Where did you get this list I asked?  It turns out he’d copied it out of the book 1001 Beers You Must Taste Before You Die.  Now things are starting to make sense.  That book was published in early 2010.  Most of the writing was probably done in 2009 and the research for it as early as 2007-2008.  Now that’s not long ago in the scheme of things, but with the radical growth of beer in New Zealand, five years ago was practically the Dark Ages.

Don’t believe me?  Winter 2008 was the year Yeastie Boys launched with a single batch of Pot Kettle Black.  They only did four releases in the year following, the second and third being Golden Boy and Kid Chocolate.  The fourth was the second vintage (that’s right, vintage, it started as an annual release) of PKB.

Need more perspective?  Late 2009  was the year 8 Wired launched, with a beer called “All of the Above.” Never heard of it?  It was later re-named ReWired.  I suspect the book would have been nearing completion at that stage, and no one who worked on it had ever heard of the virtuoso Dane, brewing in small-town New Zealand.

Anyway, so now I know what I’m dealing with.  What else is on the list?  Invercargill Smokin’ Bishop.  Well, that’s a winter release.  You’ll be lucky to find it this time of year.  We have no other New Zealand equivalent, but maybe a Rex Attitude?  Harrington’s Big John Special Reserve.  Ah!  If only we had some Double-Barrelled Cockswain’s on tap!  Never mind, an 8 Wired Batch 18 will blow their minds, I think.

Look mate, I say, that book’s pretty out of date.  Let me recommend some New Zealand beers I think should be in that book.   “No thanks,” he says.  “I’ll just have a look through your menu.”  The three of them bury their heads in the bottle-list.

Ok, that’s odd.  Well, clearly they’re experienced beer-hunters, so they know what they’re doing.  Since I wasn’t busy, I grabbed the bar computer and had a quick dig.  Hey mate, I said, it looks like Regional Wines and Spirits have bottles of Smokin’ Bish’ and Big John.  They’re an awesome bottle shop not far from here, I can give you directions if you like.

He looks up.  “No thanks.  The rule is we have to drink them in an on-licence.”  Um… What?  Now I know it’s fun to make make arbitrary rules for simple tasks to make them more challenging; like say only stepping on black tiles when walking across a chequer-board floor.  However to me, what he said was utterly-nutterly-butterly insane.  Isn’t the point of beer-hunting that you go you go out of your way to try beers no matter how you get your hands on them?  I have a friend who once on a trip to Germany, went out of her way to go to Bamberg, just because she liked Rauchbiers.  Personally, I’ll walk across broken glass if I want a beer bad enough.  It’s about the beer, not the method of acquisition: the why matters, not the how.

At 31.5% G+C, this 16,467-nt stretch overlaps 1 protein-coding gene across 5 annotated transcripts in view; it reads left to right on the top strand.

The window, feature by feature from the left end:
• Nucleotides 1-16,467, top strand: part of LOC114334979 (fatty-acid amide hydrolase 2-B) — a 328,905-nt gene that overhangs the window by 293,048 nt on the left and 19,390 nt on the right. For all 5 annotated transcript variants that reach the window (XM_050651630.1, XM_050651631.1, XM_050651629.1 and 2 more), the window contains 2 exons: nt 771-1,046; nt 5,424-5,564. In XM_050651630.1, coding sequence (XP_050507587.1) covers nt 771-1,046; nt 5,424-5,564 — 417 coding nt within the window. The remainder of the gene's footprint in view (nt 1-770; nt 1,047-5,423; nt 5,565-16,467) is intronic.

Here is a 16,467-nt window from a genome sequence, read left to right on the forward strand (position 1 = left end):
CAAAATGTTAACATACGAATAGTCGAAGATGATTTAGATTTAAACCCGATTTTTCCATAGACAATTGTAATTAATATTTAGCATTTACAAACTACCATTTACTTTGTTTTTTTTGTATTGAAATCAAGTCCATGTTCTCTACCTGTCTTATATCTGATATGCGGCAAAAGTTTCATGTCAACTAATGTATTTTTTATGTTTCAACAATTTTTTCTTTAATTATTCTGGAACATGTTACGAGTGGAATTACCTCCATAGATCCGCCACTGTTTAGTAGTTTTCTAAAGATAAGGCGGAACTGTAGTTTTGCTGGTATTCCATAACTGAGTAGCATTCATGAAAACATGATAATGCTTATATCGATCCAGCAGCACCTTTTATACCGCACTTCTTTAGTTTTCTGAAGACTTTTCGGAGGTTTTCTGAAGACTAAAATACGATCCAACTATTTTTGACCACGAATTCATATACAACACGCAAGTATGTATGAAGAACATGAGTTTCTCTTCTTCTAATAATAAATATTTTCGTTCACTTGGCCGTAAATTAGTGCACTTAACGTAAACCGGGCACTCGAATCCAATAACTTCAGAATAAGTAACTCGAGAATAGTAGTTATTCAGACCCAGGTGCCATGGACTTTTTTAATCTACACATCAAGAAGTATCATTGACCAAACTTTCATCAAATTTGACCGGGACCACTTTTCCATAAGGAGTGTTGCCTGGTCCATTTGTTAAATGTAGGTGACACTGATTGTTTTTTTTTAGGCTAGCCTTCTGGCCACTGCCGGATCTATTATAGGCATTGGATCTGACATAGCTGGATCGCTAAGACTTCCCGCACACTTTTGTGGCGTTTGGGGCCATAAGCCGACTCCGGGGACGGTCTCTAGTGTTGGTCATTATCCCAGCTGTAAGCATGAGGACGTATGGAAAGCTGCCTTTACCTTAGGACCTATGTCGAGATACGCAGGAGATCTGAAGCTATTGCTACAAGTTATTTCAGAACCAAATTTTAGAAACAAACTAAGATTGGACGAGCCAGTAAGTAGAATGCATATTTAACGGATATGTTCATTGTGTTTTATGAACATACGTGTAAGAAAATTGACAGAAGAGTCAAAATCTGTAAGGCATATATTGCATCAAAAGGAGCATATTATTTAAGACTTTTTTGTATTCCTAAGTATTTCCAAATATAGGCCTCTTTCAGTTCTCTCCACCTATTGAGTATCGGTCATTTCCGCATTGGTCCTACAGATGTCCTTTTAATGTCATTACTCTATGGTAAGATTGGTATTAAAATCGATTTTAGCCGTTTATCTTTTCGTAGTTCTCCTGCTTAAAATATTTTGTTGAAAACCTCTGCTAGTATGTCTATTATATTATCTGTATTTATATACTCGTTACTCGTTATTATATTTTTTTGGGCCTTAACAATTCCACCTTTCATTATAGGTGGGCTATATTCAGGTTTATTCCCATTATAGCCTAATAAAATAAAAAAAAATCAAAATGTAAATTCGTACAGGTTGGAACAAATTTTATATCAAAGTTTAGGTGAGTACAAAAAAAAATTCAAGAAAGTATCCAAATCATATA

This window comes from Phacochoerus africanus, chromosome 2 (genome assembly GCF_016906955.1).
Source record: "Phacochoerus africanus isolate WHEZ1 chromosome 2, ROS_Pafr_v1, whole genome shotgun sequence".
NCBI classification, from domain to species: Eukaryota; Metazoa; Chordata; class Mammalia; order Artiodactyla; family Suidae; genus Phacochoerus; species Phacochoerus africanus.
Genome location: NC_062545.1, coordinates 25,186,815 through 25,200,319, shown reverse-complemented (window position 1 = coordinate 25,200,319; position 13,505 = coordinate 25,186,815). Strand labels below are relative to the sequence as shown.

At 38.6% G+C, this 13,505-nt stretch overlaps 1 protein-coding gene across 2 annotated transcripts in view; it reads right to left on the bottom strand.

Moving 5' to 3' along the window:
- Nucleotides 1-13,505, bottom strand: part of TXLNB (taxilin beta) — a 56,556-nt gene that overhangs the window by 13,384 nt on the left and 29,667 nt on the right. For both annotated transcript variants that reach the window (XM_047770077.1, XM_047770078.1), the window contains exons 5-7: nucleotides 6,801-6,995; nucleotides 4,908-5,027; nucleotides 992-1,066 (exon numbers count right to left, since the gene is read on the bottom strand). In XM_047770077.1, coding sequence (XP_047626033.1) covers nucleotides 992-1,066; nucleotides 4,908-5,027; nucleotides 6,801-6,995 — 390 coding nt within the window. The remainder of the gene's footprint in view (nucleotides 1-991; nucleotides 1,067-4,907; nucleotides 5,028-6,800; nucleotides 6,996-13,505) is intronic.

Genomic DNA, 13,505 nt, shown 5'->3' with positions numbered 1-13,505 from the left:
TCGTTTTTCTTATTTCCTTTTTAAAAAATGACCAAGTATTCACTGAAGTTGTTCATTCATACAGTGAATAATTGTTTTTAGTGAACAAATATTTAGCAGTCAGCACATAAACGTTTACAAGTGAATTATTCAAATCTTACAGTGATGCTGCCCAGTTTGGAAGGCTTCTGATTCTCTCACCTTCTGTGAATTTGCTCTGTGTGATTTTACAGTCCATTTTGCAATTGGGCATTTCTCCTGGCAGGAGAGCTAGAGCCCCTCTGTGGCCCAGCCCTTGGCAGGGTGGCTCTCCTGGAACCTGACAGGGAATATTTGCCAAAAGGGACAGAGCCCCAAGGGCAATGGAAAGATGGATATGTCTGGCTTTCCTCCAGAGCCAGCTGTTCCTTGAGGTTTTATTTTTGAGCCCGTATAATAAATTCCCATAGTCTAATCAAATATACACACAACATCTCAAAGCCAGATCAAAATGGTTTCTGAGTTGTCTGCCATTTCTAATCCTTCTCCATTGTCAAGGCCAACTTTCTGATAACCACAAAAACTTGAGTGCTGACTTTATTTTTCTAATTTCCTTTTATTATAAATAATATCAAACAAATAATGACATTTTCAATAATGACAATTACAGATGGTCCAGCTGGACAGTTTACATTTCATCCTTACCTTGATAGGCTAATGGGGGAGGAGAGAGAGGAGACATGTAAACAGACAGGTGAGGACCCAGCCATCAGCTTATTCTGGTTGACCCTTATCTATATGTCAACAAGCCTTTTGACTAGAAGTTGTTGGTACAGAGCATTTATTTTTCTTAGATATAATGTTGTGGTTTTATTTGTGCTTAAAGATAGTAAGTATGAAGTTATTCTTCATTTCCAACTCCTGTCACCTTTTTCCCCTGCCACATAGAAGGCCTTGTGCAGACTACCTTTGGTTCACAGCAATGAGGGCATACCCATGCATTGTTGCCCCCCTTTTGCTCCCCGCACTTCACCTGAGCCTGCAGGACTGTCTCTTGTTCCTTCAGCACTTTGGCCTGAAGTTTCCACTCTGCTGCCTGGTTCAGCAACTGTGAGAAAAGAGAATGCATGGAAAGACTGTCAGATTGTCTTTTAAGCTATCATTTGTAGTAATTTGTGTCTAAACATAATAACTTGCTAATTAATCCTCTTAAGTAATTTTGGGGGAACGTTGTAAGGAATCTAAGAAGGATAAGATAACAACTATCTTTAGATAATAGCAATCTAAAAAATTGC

I was still digesting this revelation when he finally ordered beers: three Rising Sun Pale Ales.  Um, wait, what the fuck?  These guys have come all the way around the world hunting specific New Zealand beers, to probably the best beer-bar in the country.  When they can’t find them what do they do?  Drink imports.  From snatches of their conversation, I gathered at least one of them had already had Baird beer before, in Japan!  Hashigo is probably the only bar in the country that still has Batch 18, but you’re drinking imported beer you’ve had before?

Ok, chill out.  I begrudge no one their tasty beverage.  Clearly these guys know what they like and like good beer.  Except…

They came back the next day and drank Chimay and Rochefort.  What?  Really?  Two (admittedly beautiful) Trappist beers that can be found in almost any beer-bar world-wide?

Alright, fine.  So you know what you want (god-bless you for that).  But readers might see why I’m a little perplexed here.  The point of international beer-hunting is that you go to a place and seek-out the beers that come from there.  Heavens knows I flout the ‘drink local’ ethos almost daily, but if I’m travelling somewhere, I want to try the beers I can’t get anywhere else.

I can’t help feeling like these chaps have lost sight of the wood because of all the pesky trees that keep getting in the way.  They came all this way to not try local beers because they weren’t on an obsolete list?   I suspect a Pokemon1 mentality has take over here: the act of collecting, the ‘Gotta Catch ‘Em All’ has become more important than the actual thing you’re collecting.

I’m going to finish by saying two things:

First of all, I like your style.  The enthusiasm and dedication of going around the world trying beers everywhere is something I applaud.  But also keep in mind that beer is a fluid thing (literally and metaphorically): breweries fail and change hands, new beers are created and new breweries start-up.  Books don’t change though.  The 1001 is fixed in history, so you’re doomed to failure.  You will probably never taste Old 95.  With that in mind, don’t lose sight of what beer-hunting should be about: enjoying good beer, in good places, with good people.

So yeah, keep that in mind.  And god-speed, you mad bastards.

  1. For those mature readers unfamiliar with Pokemon, it was a cartoon/trading card/videogame series where people imprison animals in ludicrously small cages and then sic them on random strangers.  Imagine a blend of stamp-collecting and dog-fighting and you’re pretty much there.